As we approach the end of earnings season, we continue to see raised guidance among many companies. It was a fairly positive earnings quarter, with roughly 80% of companies beating EPS estimates and 77% beating sales estimates; 16% of companies have raised guidance. Technology and Utility stocks have had the best EPS beat rates this quarter, and Energy has had the weakest. Technology, Materials, Communication Services, and Staples have had the strongest beat rates on sales. The highest rate of guidance raises came from the Technology sector, at 31%.
Exxon (XOM) is trading near $52.35 a share, which it has not seen since last summer and is sporting a dividend yield of 6.35%. Increased cashflow resulting from higher oil prices and strong demand will help support the dividend at its current level. Similarly, Chevron (CVN) is trading at $95.80 per share, which it hasn’t seen since last summer with a dividend yield near 5.39%.
As sales regulate post COVID and the economy strengthens, the defensive nature of the energy sector will lag the Index. Oil prices surged last week as Brent Crude prices traded over $63, their highest level since January 2020. Economic improvement combined with frigid cold weather has increased demand. The energy sector has posted strong performance this year.
Walmart reported earnings of $1.39, missing estimates by 12 cents. Revenue was up 7% year over year to $152.1 billion, beating estimates by $5.06 billion. US comp sales of 8.6% beat consensus of 5.8%. Sam’s Club sales were up 10.8%, which also beat consensus of 8.3%. By segment, US sales rose 8%, International sales rose 5.5%, and Membership income was up 3%. eCommerce sales were up 70%. Walmart increased their dividend by 2% and approved a new $20 billion share repurchase program. The company stated that they expect sales to moderate, and with that weak guidance, shares fell -5% on the earnings release. In addition, Walmart announced that it would follow Costco, Best Buy, Target and Amazon in raising minimum wage to $15 per hour. We believe Walmart is still a solid position in our portfolios and should benefit under our projection for increased consumption through the year. However, we recommend being underweight the Consumer Staples sector.
We are not investors in Bitcoin. Bitcoin is a digital currency. As a currency, it does not pass the tests of stability, a store of value and recognizable acceptance.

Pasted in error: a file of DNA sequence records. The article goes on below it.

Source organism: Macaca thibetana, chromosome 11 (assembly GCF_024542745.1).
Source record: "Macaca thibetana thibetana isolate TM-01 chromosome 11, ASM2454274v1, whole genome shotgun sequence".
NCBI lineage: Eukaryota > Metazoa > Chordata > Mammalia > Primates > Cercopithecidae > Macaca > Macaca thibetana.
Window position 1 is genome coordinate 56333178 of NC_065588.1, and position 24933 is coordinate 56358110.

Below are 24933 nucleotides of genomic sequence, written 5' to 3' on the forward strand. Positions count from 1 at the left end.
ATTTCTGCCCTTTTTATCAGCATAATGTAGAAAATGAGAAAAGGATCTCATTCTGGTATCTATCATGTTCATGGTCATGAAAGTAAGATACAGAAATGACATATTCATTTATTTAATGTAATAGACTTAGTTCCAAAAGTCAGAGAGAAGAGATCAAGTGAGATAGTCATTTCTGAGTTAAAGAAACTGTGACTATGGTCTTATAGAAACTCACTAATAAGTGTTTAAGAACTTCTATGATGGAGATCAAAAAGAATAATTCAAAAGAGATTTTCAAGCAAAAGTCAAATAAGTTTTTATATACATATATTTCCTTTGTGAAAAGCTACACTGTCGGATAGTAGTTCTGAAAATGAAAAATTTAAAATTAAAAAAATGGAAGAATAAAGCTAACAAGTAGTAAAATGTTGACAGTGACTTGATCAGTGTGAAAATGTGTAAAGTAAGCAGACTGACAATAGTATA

Last week, the price of Bitcoin surged to $55,000, which puts the total value of Bitcoin over $1 trillion. At the beginning of 2020, Bitcoin was trading at $7,000. The surge is credited by an increase in institutional demand and signs that it may be more accessible within the traditional financial system. Two weeks ago, Tesla announced that it had invested $1.5 billion in Bitcoin and would accept Bitcoin as payment for its cars. In addition, BNY Mellon announced an initiative to allow its clients to invest in Bitcoin, making it the first major bank to allow Bitcoin to trade.
On an unrelated note, NASA landed a land rover on the surface of Mars last week. While this has nothing to do with the economy or the financial markets, we think it’s pretty cool. The goal of their mission is to answer the age-old question of whether there are life forms present on planets other than Earth.
This report is published solely for informational purposes and is not to be construed as specific tax, legal or investment advice. Views should not be considered a recommendation to buy or sell nor should they be relied upon as investment advice. It does not constitute a personal recommendation or take into account the particular investment objectives, financial situations, or needs of individual investors. Information contained in this report is current as of the date of publication and has been obtained from third party sources believed to be reliable. WCM does not warrant or make any representation regarding the use or results of the information contained herein in terms of its correctness, accuracy, timeliness, reliability, or otherwise, and does not accept any responsibility for any loss or damage that results from its use. You should assume that Winthrop Capital Management has a financial interest in one or more of the positions discussed. Past performance is not a guide to future performance, future returns are not guaranteed, and a loss of original capital may occur. Winthrop Capital Management has no obligation to provide recipients hereof with updates or changes to such data.